shares were lower Thursday after the homebuilders posted mixed quarterly results.
"While we remain generally cautious on housing and expect the road to recovery to be long and bumpy we expect valuations in the sector to trend higher into the spring (as they have the past four years) on hopes the seasonal turn will become a sustained turning point," noted Stifel Nicolaus analyst Michael Widner, commenting on Ryland's results. "We don't believe that turning point is upon us yet, but for now elect to acknowledge the market's seemingly eternal spring optimism for homebuilders."
NVR's homebuilding business segment grew year-over-year but its mortgage banking unit generated a 10.3% decline in profits.
The Reston, Va.-based company booked net profits of $58.7 million, or $9.96 per share, on revenue of $811 million, compared with year-earlier earnings of $60.6 million, or $9.61 per share, on revenue of $745.8 million.
Top- and bottom-line results topped Wall Street's consensus for earnings of $44.9 million, or $7.38 per share, on revenue of $699.9 million.
NVR's backlog of homes sold but not settled dropped 17% year-over-year to 2,916 units, and on a dollar basis by 11% to $958.3 million.
NVR's homebuilder revenue grew 9% to $794.5 million and its mortgage closed loan product grew 10% to $597.9 million.
Still investors were disappointed with NVR's word that orders for new homes fell 12% to 1,765 units, and the builder's cancellation rate increased to 18%, from 15%, year-over-year.
NVR shares bid 1% lower to trade at $776.11 at midday Thursday.
Ryland shares fell 2% to trade at $17.90.
The Calabasa, Calif.-based homebuilder and mortgage finance firm said late Wednesday it booked a wider-than-expected net loss of $19.1 million, or 43 cents per share, compared with year-earlier profits of $39 million, or 88 cents per share.
Revenue dropped 45.7% to $227.1 million.
Analysts' consensus had been for Ryland to book a quarterly loss of $13.8 million, or 35 cents loss per share, on revenue of $234.4 million.
"Not a fantastic quarter, but solid against a tough economic and housing backdrop in our view," noted Stifel's Widner.
The analyst maintained a buy rating on NVR and $20 target price.
Ryland's pretax charges, related to inventory and other valuation adjustments, write-offs and loan loss reserves, totaled $15.4 million, or 35 cents per share, in the quarter, much higher than Widner's $5 million impairment charge estimate.
Still, he said most other metrics in Ryland's report were modestly above his expectations.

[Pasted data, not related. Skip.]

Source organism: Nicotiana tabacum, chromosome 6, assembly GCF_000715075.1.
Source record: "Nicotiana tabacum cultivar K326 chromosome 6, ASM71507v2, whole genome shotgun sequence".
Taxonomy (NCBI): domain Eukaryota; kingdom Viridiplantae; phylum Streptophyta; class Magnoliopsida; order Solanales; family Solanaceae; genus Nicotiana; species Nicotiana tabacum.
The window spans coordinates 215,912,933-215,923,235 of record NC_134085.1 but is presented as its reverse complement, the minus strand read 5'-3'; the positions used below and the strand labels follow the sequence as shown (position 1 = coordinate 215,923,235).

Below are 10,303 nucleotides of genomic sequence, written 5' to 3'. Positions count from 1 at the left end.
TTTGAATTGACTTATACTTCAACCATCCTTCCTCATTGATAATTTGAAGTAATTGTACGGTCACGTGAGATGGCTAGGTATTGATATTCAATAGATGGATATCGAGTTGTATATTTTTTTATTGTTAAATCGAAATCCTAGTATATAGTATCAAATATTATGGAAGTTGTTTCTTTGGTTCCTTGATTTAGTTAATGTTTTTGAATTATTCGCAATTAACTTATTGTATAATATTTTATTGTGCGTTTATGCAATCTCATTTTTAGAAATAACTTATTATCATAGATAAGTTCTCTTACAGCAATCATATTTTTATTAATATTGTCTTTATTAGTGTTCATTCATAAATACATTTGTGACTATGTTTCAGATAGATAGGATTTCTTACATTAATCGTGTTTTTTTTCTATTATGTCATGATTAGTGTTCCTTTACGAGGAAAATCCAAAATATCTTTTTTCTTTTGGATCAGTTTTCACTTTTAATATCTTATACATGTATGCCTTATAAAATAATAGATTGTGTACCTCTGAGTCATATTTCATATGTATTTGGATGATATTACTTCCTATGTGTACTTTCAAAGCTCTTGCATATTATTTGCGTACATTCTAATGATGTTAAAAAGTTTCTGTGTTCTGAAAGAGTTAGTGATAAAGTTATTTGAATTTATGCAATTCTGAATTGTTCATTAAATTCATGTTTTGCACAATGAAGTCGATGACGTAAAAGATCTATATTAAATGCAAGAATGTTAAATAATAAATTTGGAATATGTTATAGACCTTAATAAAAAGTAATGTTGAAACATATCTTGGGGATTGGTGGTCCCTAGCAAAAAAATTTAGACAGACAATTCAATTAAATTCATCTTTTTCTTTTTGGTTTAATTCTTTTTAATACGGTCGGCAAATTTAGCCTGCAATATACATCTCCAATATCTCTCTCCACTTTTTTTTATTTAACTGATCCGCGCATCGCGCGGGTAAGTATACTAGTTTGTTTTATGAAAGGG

Ryland said new orders fell 19.9% to 776 units, though the average closing price increased grew 2.5% to $243,000.
Homebuilding revenue declined 45.5% to $221.1 million, attributed to a 45.4% drop in closings to 909 units.
Results at Ryland's financial services business nearly halved to $227.1 million.
Better-than-expected real estate data offered welcome news about the economy this month, but the housing market continues to bounce along the bottom, said Kevin Brungardt, CEO of RoundPoint Financial, a mortgage origination and servicing firm.
spoke with Brungardt after data released in recent days showed that
pending home sales rose 2% in December,
new-home sales spiked 17.5% and
existing-home sales rebounded 12.3%.
He said the reports showed generally nice data points, especially that the
supply of new homes for sale fell below the 7-month mark, but that "housing keeps plodding along toward a slow recovery" facing a number of headwinds.
Brungardt reiterated the usual suspects of headwinds facing the residential real estate market, namely high unemployment, potential buyers' low confidence in the stability of
home prices and the large inventory of distressed properties that still need to be cleared.
He doesn't expect the
U.S. housing market to recover until 2013, at least.
The homebuilder sector is well off its late-spring peak, when
buyers were rushing to take advantage of federal tax credits for homebuyers, and is only slightly higher than at the beginning of 2010. Whereas other sectors have begun a rebound in earnest, the housing sector continues to lag.
SPDR S&P Homebuilders
, an exchange-traded fund that tracks the homebuilder sector, remains more than 60% off its peak of $46.08 in early 2006. The
iShares Dow Jones US Home Construction
ETF remains more than 72% off its peak of $50.10 in the spring of 2006.
Elsewhere in the homebuilder sector,
fell 1.2% on Thursday.
Toll Brothers surprised investors with a return to year-over-year profitability in its fiscal fourth quarter, and recently said deposits jumped 10% in the second half of November compared with year-earlier results.
lost 1.8%. Earlier this month,
Lennar posted better-than-expected fiscal-fourth quarter earnings but said new-home deliveries were down 12%.
bid 2.3% lower on Thursday.
KB Home recently posted a surprise quarterly profit and said fewer homes delivered in its recent quarter was partially offset by an increase in the average selling price.
-- Written by Miriam Marcus Reimer in New York.
>To contact the writer of this article, click here:
>To follow the writer on Twitter, go to
>To submit a news tip, send an email to:
READERS ALSO LIKE:
Get more stock ideas and investing advice on our sister site,
Disclosure: TheStreet's editorial policy prohibits staff editors and reporters from holding positions in any individual stocks.